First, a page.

Skip to main content

Harpooning Protections for Right Whales

Whales should look over their shoulders not only for fast-moving ships but also for politicians.
  • Author:
  • Updated:

In the August issue of Miller-McCune, Lindsey McCormack reviewed the sonic buoys deployed off Cape Cod to identify right whales ambling off the Massachusetts coast. The buoys pick up evidence of whales in the vicinity, and fast-moving shipping in the areas steps on the brakes, thereby reducing the chance of smacking into one of the endangered leviathans

Those buoys were part of several efforts to slow ships in the whales' playground. In addition, the National Oceanic and Atmospheric Administration has for several years been working on its own fairly extensive "ship strike reduction strategy," including slowing ships to 10 knots or less in some whale-rich areas of the East Coast.

"Our scientific analysis shows that a 10-knot speed limit in critical areas will significantly reduce the threat to these endangered marine mammals," NOAA administrator Conrad C. Lautenbacher Jr. was quoted in a release sent out Monday as part of the agency's final environmental impact statement on the measures. And as the the National Marine Fisheries Service says, "no mortality or serious injury for this [whale] can be considered insignificant."

Two years ago, however, when NOAA first proposed the rules, the "critical areas" off East Coast ports were 30 nautical miles wide. Monday, the zones had shrunk to 20 miles. While fans of the whales are happy with any go-slow zones where none presently exist, what happened to the extra buffer?

Apparently, Dick Cheney.

"Internal Administration documents received by the Committee indicate that the delay in protecting the right whale appears to be due to objections raised by White House officials, including officials in the Office of the Vice President," wrote Henry Waxman, head of the House Committee on Oversight and Government Reform, in April. "The documents show that White House officials have repeatedly required NMFS and its parent agency, the National Oceanic and Atmospheric Administration (NOAA), to respond to objections to the scientific justification for the right whale rule. In some cases, White House officials have apparently conducted their own analyses using questionable assumptions to delay the final rule."

Those analyses happen to coincide with studies commissioned by shipping interests that opposed the breadth of the whale protection measures. "We continue to see no scientific or statistical support on the record of the rulemaking to show that a 10-knot speed limit for large ships around East Coast ports will help protect right whales," the World Shipping Council said in its own release.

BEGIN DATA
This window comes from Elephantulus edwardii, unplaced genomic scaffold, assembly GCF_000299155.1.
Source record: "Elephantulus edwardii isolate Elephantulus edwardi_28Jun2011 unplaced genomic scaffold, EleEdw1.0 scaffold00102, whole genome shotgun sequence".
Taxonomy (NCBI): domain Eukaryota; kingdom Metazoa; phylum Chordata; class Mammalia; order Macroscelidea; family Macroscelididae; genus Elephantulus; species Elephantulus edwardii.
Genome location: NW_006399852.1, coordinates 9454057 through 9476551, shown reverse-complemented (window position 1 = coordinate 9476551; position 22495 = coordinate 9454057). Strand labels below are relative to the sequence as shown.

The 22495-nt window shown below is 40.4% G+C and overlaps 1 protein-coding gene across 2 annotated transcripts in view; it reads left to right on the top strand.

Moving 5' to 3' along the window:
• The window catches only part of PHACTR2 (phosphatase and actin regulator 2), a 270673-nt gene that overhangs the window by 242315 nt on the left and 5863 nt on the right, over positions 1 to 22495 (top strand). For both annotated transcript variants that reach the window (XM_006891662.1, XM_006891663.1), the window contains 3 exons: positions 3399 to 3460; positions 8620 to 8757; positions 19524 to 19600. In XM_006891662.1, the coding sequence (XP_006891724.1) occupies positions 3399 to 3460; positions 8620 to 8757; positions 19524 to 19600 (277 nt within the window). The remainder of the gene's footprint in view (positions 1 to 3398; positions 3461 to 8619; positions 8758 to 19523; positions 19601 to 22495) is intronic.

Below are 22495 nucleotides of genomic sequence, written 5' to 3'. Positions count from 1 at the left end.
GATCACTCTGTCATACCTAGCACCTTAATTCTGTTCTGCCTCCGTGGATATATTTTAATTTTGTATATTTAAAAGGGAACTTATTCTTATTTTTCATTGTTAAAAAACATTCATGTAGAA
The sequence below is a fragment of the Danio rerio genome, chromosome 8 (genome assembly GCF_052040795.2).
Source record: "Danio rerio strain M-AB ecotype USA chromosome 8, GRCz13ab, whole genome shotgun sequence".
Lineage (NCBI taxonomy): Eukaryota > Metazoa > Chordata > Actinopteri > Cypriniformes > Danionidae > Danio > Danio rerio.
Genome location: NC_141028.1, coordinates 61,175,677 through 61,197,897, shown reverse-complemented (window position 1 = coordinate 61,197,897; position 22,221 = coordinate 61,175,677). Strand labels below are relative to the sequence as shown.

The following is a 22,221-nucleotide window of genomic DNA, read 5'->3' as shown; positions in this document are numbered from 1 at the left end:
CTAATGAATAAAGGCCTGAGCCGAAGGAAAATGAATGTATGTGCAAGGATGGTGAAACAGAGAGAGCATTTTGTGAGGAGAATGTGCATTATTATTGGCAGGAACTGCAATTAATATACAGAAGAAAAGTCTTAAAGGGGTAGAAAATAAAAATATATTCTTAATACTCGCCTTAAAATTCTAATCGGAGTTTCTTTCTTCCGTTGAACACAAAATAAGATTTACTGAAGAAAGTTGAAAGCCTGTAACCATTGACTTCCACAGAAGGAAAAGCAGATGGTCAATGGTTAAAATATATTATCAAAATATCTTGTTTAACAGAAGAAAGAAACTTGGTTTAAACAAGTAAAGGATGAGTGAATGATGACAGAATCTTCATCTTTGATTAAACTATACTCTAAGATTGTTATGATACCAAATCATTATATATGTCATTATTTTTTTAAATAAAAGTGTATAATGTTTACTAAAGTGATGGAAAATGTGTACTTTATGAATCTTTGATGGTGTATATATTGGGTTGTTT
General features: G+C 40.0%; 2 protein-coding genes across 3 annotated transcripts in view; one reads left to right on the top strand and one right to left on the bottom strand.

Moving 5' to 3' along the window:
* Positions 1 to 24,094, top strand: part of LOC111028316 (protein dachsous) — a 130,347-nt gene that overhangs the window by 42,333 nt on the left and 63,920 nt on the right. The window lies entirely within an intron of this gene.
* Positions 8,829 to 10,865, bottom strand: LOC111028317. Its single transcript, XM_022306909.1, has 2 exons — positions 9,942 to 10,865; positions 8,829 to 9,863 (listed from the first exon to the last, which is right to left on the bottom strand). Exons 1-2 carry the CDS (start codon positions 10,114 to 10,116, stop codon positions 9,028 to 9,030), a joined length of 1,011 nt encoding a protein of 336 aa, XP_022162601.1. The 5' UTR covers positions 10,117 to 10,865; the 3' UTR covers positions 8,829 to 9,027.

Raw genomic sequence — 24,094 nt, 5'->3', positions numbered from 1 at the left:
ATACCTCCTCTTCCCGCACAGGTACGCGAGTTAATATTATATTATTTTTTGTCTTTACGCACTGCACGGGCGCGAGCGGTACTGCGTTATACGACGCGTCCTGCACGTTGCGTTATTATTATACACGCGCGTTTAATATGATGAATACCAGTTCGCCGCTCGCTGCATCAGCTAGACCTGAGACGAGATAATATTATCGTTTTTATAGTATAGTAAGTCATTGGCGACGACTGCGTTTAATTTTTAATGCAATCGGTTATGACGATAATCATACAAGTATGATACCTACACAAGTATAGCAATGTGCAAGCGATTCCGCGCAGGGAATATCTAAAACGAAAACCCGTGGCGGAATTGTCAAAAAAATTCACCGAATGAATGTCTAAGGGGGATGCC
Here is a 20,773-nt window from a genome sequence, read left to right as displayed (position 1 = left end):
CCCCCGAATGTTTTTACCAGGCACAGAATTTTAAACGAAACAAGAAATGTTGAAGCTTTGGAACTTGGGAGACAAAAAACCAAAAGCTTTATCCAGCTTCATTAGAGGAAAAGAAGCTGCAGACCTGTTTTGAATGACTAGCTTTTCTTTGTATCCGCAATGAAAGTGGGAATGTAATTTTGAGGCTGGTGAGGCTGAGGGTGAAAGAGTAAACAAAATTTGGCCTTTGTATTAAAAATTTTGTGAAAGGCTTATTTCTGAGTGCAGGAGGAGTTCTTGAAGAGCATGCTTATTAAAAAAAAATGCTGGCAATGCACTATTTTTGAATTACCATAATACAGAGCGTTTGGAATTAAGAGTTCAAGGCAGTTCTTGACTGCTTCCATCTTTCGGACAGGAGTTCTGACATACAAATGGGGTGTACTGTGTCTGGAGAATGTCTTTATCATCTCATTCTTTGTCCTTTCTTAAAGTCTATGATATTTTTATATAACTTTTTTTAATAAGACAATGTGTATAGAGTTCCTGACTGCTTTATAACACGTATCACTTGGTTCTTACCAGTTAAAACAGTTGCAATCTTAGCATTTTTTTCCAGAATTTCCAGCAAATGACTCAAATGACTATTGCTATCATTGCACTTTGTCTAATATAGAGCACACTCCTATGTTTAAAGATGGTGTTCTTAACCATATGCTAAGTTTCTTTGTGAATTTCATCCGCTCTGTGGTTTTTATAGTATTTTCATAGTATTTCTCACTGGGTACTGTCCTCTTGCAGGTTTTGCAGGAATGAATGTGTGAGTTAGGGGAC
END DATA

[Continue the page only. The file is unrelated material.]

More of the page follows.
The tenor of Waxman's letter suggests he was not pleased with interference in scientific overwriting conducted by the White House, a matter that our Joan Melcher has shown as common in the current administration.

"While I appreciate the value of vigorous scientific debate, I question why White House economic advisors are apparently conducting their own research on right whales and why the Vice President's staff is challenging the conclusions of the government's scientific experts. The appearance is that the White House rejects the conclusions of its own scientists and peer reviewed scientific studies because it does not like the policy implications of the data. This is not how the review process is supposed to work."

Independent of the politics, how important are the proposed rules? NOAA reports 83 percent of right whale sightings in the Mid-Atlantic. At 30 nautical miles the figure rises to 90 percent, according to an NOAA spokesman quoted by TheWashington Post.

Meanwhile, NOAA says "existing protective actions, such as aircraft surveys and mandatory ship reporting systems that provide advisories and information on right whale locations to mariners, will continue. Additional steps include voluntary routing measures, consulting under the Endangered Species Act with federal agencies on operations of their ships and an extensive mariner outreach and education program."

Oh, and Waxman also excoriated the feds for their go-slow effort in getting new whale-safety measures passed. Since the rules were intitally proposed and his April letter, seven right whales were known to have perished from ship strikes, one may have died and seven were injured.